third, and here comes the f….word, you should never use flash, Cartier-Bresson said, since it was “intolerably aggressive”, destroying the atmosphere, making the presence of the intruding photographer very obvious, and in fact, changing the whole action. That’s what he said and I was not unhappy to have an excuse not to use it for I did not have a lot of experience with it.

Then came house parties. I had done little work with flash and felt insecure about it. I had an electronic flash unit that was basic, but clumsy. Its head turned when I brushed against somebody’s shoulder and people froze like wild animals caught in car lights because it was blinding. This had to change. I bought two identical dedicated Nikon speedlights, since I worked with two identical cameras as well. Using also identical settings was the ideal solution. I soon found out after experimenting on a few films what the best combination of depth of field/stepped down lighting was. I had given up the idea of using the room lights, as there were unworkable extremes and strobes and lots of darkness, which did not go well with the detail that I strived for; I wanted to fill the frame with relevant information till it almost burst.  Flash made it all possible.That is how I overcame my initial fear of flashlight. I know I can use it for my kind of photography whenever I feel the need for it. Certainly in a house club with all its moving and pulsating lights no one will object either.

big money?

By | photography

You know the Diane Arbus photograph of the creepy kid with the toy handgrenade, looking as if he could kill his own mother? Someone once remarked -and I found it to be both funny and true- can you imagine some manager hanging that picture proudly on the wall behind his managerial desk in the big office room? He might fear the reaction from a visitor: “O, nice, your grandson, I suppose.”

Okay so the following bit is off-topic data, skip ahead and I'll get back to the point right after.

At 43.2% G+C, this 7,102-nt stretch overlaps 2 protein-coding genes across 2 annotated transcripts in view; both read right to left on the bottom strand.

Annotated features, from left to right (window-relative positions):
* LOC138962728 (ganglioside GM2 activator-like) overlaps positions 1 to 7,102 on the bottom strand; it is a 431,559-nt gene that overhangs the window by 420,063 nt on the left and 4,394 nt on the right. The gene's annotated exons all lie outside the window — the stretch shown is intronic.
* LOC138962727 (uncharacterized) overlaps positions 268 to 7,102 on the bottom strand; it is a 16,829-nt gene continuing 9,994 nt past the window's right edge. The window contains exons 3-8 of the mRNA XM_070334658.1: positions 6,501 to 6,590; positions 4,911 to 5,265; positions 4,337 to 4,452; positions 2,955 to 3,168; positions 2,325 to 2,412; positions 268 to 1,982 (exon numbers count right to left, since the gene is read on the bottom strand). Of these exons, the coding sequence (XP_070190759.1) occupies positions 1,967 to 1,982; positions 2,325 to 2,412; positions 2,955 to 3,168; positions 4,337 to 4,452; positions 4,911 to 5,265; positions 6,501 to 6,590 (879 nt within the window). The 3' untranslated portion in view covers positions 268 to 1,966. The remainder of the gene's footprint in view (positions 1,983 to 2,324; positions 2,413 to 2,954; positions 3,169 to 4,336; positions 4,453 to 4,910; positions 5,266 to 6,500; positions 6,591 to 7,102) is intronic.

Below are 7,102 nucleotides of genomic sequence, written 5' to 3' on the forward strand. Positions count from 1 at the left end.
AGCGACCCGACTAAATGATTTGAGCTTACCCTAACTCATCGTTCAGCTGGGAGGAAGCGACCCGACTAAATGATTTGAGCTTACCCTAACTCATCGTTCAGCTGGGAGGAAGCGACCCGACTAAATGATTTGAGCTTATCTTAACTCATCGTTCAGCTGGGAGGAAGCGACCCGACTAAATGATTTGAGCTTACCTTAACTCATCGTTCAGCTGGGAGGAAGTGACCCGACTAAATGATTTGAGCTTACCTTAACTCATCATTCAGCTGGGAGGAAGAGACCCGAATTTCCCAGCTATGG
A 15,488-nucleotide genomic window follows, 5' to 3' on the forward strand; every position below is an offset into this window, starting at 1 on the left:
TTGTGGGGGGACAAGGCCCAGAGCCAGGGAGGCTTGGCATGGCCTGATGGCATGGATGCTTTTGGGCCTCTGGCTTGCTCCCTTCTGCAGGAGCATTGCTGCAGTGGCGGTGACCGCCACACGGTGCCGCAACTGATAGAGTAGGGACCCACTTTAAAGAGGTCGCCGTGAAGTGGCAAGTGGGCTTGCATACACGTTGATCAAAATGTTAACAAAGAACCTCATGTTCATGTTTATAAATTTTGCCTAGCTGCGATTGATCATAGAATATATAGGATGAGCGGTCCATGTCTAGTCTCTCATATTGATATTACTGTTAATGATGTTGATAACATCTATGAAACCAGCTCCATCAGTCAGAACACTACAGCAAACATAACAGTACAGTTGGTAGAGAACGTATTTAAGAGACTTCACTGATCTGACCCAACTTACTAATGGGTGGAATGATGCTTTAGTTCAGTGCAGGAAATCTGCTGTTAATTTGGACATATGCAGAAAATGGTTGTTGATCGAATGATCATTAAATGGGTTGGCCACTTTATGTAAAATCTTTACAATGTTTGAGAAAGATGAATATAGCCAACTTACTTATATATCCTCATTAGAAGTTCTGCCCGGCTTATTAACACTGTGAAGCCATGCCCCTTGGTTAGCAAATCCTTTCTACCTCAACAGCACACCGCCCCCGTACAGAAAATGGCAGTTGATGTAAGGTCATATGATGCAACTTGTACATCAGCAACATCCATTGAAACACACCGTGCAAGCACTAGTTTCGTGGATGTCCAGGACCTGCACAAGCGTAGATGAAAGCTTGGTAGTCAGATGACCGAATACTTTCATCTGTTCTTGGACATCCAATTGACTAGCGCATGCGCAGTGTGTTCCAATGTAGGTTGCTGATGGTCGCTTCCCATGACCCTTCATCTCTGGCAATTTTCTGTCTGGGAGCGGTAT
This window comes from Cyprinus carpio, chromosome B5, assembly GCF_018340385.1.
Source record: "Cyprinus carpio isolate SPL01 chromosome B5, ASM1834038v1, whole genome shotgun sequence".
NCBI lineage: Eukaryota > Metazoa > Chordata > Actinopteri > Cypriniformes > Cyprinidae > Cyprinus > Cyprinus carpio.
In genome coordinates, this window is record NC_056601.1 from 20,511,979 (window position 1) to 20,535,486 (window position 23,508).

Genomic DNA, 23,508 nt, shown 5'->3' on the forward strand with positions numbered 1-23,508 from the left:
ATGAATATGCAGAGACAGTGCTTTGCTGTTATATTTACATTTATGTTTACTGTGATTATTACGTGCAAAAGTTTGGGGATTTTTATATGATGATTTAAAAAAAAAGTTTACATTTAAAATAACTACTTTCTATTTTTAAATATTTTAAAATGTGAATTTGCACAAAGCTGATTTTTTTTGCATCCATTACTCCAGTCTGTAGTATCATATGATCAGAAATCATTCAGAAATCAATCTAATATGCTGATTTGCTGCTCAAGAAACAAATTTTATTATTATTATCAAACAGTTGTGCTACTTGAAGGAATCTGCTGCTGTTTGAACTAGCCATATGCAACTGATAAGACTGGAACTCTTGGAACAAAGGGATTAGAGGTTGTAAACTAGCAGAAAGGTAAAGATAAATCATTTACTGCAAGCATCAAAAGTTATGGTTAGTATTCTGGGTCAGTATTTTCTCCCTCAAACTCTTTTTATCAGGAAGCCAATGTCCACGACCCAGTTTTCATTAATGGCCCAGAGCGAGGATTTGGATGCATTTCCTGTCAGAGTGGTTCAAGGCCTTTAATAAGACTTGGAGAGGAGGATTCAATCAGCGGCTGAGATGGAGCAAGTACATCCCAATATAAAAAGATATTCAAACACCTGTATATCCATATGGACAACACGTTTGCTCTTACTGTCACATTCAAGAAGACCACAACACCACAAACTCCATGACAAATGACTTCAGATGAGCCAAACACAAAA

Photographs with strangers on them don’t seem to be attractive as a decoration. Much too confronting, too personal. People who have the taste and the money to buy a good photograph will still prefer a landscape (in color most of the time) or something perfectly meaningless, but aesthetic, to the more problematic work of say, Robert Frank or Winogrand. So, if you want to make money from photography without having to wait for fame, forget street photography. Do it for passion or you will be disappointed big time.

why the blog

By | street photography

My website is all about photographs, about straightforward black&white analog (film) photography. And there are some pretty strong pictures, I think. But even the strongest photography can be diluted by putting too many words in between, so I decided to separate the texts from the images.
In this blog I will therefore comment on my own work, as well as possibly on current developments and subjects of interest in photography, with a special focus on real street photography in the Garry Winogrand vein. Other favorites that will no doubt be mentioned in the near future are Lee Friedlander, Robert Frank and Diane Arbus. So please visit this blog from time to time if you are interested in the backgrounds of my work and my thoughts about photography. Until later!

all texts (unless indicated otherwise)    © Tom Stappers